Fold mountains are created where two or more of Earth’s tectonic plates are pushed together. At these colliding, compressing boundaries, rocks and debris are warped and folded into rocky outcrops, hills, mountains, and entire mountain ranges.
Fold mountains are often associated with continental crust. They are created at convergent plate boundaries, sometimes called continental collision zones or compression zones. Convergent plate boundaries are sites of collisions, where tectonic plates crash into each other. Compression describes a set of stresses directed at one point in a rock or rock formation.
At a compression zone, tectonic activity forces crustal compression at the leading edge of the crust formation. For this reason, most fold mountains are found on the edge or former edge of continental plate boundaries. Rocks on the edge of continental crust are often weaker and less stable than rocks found in the continental interior. This can make them more susceptible to folding and warping.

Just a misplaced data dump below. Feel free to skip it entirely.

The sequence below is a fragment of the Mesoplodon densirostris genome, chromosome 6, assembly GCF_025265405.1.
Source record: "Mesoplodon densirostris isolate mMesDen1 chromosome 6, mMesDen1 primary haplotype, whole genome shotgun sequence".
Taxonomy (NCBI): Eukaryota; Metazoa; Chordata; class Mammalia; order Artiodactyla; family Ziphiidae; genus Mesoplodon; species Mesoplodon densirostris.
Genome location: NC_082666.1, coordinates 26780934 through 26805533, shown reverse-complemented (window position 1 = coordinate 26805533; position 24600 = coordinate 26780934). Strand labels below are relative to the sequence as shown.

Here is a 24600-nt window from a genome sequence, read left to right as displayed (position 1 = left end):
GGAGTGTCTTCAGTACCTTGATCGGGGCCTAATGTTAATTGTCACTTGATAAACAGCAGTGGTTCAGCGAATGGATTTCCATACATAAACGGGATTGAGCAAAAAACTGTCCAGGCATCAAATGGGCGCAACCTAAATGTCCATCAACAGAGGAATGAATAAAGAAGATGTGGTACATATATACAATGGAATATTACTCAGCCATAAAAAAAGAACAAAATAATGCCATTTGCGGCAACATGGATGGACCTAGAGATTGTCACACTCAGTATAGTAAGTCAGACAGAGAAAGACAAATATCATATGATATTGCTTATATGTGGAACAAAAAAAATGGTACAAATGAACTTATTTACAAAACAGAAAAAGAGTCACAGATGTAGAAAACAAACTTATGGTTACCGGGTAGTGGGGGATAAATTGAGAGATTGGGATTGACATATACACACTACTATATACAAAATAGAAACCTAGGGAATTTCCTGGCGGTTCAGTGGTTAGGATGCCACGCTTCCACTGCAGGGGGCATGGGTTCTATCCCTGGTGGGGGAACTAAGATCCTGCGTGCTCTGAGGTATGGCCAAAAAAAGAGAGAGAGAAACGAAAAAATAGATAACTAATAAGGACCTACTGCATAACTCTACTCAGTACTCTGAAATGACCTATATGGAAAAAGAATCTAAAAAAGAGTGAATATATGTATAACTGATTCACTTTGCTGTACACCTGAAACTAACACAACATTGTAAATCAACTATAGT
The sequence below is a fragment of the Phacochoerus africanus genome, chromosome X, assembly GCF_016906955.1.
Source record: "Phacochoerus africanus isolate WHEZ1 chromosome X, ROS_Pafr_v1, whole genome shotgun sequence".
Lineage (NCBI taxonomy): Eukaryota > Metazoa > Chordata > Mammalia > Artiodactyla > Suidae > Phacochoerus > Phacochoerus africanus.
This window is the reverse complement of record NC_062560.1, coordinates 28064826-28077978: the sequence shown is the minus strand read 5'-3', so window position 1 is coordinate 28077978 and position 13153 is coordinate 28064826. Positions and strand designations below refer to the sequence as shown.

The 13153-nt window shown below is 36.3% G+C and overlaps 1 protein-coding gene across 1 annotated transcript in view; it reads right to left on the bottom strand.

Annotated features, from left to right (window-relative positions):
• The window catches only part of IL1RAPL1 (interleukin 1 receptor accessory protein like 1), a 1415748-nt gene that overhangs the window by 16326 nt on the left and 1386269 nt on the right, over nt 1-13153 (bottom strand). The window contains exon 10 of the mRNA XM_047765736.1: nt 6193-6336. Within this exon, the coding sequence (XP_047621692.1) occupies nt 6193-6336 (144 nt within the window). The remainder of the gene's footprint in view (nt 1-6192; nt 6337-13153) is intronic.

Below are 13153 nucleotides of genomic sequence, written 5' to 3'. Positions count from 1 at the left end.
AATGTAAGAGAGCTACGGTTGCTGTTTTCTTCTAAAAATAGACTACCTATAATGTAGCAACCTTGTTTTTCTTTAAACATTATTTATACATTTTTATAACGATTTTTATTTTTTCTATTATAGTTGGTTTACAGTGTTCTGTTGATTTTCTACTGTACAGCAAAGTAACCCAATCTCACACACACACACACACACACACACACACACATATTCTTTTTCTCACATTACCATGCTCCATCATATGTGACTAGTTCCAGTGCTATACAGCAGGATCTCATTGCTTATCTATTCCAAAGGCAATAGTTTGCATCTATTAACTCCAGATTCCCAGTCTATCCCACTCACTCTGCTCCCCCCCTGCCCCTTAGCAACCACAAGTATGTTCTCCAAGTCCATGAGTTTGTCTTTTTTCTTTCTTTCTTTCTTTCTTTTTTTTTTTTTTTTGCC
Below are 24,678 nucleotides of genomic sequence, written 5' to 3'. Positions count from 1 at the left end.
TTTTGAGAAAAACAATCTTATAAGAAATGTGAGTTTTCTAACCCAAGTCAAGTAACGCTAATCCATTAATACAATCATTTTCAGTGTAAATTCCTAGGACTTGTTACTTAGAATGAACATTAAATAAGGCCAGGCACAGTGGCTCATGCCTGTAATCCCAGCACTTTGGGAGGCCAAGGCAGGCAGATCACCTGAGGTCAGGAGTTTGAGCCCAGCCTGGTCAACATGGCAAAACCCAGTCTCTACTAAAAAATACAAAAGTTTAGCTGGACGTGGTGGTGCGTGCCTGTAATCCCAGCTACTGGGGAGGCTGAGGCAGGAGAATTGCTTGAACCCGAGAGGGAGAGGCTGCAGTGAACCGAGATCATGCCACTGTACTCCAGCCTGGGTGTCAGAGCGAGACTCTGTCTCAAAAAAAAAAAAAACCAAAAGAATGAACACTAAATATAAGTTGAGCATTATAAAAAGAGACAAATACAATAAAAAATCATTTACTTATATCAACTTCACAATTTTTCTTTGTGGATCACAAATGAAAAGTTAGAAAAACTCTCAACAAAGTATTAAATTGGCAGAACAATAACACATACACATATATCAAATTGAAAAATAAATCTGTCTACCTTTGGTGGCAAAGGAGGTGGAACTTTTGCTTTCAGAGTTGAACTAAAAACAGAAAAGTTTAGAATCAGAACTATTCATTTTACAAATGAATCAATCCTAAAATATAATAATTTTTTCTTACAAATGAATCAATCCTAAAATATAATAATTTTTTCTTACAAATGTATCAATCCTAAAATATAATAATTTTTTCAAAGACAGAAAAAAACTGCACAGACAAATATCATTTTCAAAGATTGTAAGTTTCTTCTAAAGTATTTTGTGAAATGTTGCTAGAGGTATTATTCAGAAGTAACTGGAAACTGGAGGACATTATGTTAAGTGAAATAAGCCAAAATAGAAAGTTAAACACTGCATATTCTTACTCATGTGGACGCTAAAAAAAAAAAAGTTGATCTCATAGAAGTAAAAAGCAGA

Most fold mountains are composed primarily of sedimentary rock and metamorphic rock formed under high pressure and relatively low temperatures. Many fold mountains are also formed where an underlying layer of ductile minerals, such as salt, is present.
Some examples of Fold mountains are The Himalayas, the Rockies, The Alps, the Aravallis,etc.